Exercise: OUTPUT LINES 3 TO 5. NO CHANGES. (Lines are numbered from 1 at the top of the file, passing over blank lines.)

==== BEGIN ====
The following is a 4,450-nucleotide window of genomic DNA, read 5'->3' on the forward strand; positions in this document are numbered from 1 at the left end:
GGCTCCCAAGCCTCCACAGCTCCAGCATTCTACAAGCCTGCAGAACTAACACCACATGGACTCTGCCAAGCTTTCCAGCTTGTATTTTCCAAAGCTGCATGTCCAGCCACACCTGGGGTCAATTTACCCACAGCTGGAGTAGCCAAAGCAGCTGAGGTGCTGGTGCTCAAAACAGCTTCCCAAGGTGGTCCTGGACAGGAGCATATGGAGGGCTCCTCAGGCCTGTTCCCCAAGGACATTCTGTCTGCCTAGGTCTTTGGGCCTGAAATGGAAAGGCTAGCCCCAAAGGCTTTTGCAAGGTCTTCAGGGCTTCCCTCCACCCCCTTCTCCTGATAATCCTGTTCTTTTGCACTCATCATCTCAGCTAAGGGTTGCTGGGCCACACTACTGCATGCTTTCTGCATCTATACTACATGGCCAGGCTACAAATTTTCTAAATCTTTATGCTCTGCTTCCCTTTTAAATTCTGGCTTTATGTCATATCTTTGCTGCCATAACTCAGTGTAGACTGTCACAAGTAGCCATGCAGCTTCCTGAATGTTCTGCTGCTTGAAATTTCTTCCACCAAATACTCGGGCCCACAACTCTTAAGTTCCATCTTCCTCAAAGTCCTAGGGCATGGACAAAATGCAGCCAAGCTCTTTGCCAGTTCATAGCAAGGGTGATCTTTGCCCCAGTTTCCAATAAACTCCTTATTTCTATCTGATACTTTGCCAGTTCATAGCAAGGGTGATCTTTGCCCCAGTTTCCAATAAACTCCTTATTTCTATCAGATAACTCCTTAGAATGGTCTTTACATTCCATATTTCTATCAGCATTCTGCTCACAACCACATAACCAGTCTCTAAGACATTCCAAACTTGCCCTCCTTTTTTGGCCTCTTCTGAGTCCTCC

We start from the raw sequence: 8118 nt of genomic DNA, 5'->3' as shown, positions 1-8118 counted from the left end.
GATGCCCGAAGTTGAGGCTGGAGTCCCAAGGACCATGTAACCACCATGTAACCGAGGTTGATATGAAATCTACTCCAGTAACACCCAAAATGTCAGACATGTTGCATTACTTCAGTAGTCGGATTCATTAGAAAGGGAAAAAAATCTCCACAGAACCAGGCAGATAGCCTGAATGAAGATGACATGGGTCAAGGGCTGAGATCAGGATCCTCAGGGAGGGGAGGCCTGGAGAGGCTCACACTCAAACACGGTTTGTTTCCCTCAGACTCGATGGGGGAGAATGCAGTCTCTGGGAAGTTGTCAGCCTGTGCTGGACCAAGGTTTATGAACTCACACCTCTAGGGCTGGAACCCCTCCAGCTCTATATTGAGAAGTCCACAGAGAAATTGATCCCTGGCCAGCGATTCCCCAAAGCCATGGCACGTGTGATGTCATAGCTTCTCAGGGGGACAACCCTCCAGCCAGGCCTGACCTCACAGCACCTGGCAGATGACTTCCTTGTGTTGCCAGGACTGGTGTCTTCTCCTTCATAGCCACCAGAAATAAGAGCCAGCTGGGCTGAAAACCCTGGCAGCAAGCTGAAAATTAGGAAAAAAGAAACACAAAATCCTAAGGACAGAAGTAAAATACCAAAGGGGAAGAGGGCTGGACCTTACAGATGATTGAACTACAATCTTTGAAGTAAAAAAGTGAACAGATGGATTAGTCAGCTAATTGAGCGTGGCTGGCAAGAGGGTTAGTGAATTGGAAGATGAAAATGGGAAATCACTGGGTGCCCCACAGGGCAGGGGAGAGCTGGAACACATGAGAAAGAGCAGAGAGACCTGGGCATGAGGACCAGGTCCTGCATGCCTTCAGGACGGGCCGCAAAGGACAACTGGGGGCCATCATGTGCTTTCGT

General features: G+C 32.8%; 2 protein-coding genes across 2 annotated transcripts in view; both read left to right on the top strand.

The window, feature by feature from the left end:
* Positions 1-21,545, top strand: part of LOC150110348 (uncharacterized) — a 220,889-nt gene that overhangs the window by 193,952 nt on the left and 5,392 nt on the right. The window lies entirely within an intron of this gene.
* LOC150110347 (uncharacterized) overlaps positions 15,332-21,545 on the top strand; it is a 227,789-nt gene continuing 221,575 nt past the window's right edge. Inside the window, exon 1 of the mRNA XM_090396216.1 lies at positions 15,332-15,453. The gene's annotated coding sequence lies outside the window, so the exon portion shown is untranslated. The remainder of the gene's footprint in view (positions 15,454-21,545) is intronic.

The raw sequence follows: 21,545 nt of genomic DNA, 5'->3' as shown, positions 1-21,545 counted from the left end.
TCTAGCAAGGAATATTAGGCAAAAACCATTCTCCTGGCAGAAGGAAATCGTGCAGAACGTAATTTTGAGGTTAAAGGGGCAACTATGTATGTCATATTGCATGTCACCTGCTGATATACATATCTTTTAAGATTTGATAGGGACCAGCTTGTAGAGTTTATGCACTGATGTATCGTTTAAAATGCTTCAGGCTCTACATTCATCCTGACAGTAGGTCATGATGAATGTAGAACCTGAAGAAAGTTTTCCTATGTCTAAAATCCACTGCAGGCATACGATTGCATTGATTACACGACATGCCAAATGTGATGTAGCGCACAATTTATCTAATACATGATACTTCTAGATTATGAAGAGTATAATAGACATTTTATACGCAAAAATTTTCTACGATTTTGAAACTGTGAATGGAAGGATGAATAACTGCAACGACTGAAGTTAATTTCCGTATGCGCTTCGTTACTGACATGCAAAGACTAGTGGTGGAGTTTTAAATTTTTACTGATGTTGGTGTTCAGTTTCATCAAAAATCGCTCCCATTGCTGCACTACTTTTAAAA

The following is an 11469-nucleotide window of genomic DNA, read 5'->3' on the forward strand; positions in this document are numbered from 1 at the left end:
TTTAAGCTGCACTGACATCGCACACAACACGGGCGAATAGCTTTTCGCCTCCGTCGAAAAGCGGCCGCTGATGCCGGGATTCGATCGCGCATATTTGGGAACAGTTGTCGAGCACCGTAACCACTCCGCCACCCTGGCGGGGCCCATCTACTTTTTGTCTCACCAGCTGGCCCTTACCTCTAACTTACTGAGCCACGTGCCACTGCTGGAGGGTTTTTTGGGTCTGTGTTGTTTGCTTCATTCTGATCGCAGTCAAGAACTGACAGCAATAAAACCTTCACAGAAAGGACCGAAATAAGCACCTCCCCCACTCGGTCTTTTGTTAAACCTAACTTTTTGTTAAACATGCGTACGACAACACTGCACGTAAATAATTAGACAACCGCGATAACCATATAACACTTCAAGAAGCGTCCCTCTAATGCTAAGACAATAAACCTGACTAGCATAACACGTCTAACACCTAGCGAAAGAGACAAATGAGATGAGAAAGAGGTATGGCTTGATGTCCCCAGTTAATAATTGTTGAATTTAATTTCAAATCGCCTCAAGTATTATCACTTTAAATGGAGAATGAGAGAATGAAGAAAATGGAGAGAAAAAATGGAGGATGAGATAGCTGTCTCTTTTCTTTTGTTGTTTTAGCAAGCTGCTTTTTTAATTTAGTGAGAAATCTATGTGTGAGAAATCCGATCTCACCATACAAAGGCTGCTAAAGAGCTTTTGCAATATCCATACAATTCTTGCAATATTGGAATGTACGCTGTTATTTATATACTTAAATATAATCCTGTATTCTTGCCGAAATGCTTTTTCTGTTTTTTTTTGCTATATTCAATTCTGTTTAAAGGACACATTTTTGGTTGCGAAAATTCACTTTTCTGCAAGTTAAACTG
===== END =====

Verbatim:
We start from the raw sequence: 8118 nt of genomic DNA, 5'->3' as shown, positions 1-8118 counted from the left end.
GATGCCCGAAGTTGAGGCTGGAGTCCCAAGGACCATGTAACCACCATGTAACCGAGGTTGATATGAAATCTACTCCAGTAACACCCAAAATGTCAGACATGTTGCATTACTTCAGTAGTCGGATTCATTAGAAAGGGAAAAAAATCTCCACAGAACCAGGCAGATAGCCTGAATGAAGATGACATGGGTCAAGGGCTGAGATCAGGATCCTCAGGGAGGGGAGGCCTGGAGAGGCTCACACTCAAACACGGTTTGTTTCCCTCAGACTCGATGGGGGAGAATGCAGTCTCTGGGAAGTTGTCAGCCTGTGCTGGACCAAGGTTTATGAACTCACACCTCTAGGGCTGGAACCCCTCCAGCTCTATATTGAGAAGTCCACAGAGAAATTGATCCCTGGCCAGCGATTCCCCAAAGCCATGGCACGTGTGATGTCATAGCTTCTCAGGGGGACAACCCTCCAGCCAGGCCTGACCTCACAGCACCTGGCAGATGACTTCCTTGTGTTGCCAGGACTGGTGTCTTCTCCTTCATAGCCACCAGAAATAAGAGCCAGCTGGGCTGAAAACCCTGGCAGCAAGCTGAAAATTAGGAAAAAAGAAACACAAAATCCTAAGGACAGAAGTAAAATACCAAAGGGGAAGAGGGCTGGACCTTACAGATGATTGAACTACAATCTTTGAAGTAAAAAAGTGAACAGATGGATTAGTCAGCTAATTGAGCGTGGCTGGCAAGAGGGTTAGTGAATTGGAAGATGAAAATGGGAAATCACTGGGTGCCCCACAGGGCAGGGGAGAGCTGGAACACATGAGAAAGAGCAGAGAGACCTGGGCATGAGGACCAGGTCCTGCATGCCTTCAGGACGGGCCGCAAAGGACAACTGGGGGCCATCATGTGCTTTCGT

General features: G+C 32.8%; 2 protein-coding genes across 2 annotated transcripts in view; both read left to right on the top strand.